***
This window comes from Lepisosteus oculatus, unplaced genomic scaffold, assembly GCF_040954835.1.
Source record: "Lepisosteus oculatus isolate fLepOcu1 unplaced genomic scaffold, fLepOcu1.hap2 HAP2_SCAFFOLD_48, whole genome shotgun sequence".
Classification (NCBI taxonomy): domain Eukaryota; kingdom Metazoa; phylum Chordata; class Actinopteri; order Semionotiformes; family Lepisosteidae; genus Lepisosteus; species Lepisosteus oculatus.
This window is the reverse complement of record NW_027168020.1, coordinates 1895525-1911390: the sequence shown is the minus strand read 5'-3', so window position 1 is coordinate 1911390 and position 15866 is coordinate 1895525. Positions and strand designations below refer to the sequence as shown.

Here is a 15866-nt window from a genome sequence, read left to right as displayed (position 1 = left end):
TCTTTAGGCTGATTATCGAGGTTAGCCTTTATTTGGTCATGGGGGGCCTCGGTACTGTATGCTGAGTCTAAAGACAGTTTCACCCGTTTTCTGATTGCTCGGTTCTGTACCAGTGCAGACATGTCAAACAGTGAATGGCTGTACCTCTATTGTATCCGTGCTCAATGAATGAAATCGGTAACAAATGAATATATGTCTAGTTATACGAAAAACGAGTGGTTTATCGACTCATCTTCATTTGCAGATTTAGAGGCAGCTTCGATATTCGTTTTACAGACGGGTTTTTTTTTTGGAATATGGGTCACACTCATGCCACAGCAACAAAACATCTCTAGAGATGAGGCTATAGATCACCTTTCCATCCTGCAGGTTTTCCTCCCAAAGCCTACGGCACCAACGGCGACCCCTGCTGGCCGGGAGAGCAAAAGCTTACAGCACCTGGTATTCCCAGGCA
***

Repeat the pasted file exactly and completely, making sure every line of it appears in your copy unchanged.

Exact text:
This window comes from Lepisosteus oculatus, unplaced genomic scaffold, assembly GCF_040954835.1.
Source record: "Lepisosteus oculatus isolate fLepOcu1 unplaced genomic scaffold, fLepOcu1.hap2 HAP2_SCAFFOLD_48, whole genome shotgun sequence".
Classification (NCBI taxonomy): domain Eukaryota; kingdom Metazoa; phylum Chordata; class Actinopteri; order Semionotiformes; family Lepisosteidae; genus Lepisosteus; species Lepisosteus oculatus.
This window is the reverse complement of record NW_027168020.1, coordinates 1895525-1911390: the sequence shown is the minus strand read 5'-3', so window position 1 is coordinate 1911390 and position 15866 is coordinate 1895525. Positions and strand designations below refer to the sequence as shown.

Here is a 15866-nt window from a genome sequence, read left to right as displayed (position 1 = left end):
TCTTTAGGCTGATTATCGAGGTTAGCCTTTATTTGGTCATGGGGGGCCTCGGTACTGTATGCTGAGTCTAAAGACAGTTTCACCCGTTTTCTGATTGCTCGGTTCTGTACCAGTGCAGACATGTCAAACAGTGAATGGCTGTACCTCTATTGTATCCGTGCTCAATGAATGAAATCGGTAACAAATGAATATATGTCTAGTTATACGAAAAACGAGTGGTTTATCGACTCATCTTCATTTGCAGATTTAGAGGCAGCTTCGATATTCGTTTTACAGACGGGTTTTTTTTTTGGAATATGGGTCACACTCATGCCACAGCAACAAAACATCTCTAGAGATGAGGCTATAGATCACCTTTCCATCCTGCAGGTTTTCCTCCCAAAGCCTACGGCACCAACGGCGACCCCTGCTGGCCGGGAGAGCAAAAGCTTACAGCACCTGGTATTCCCAGGCA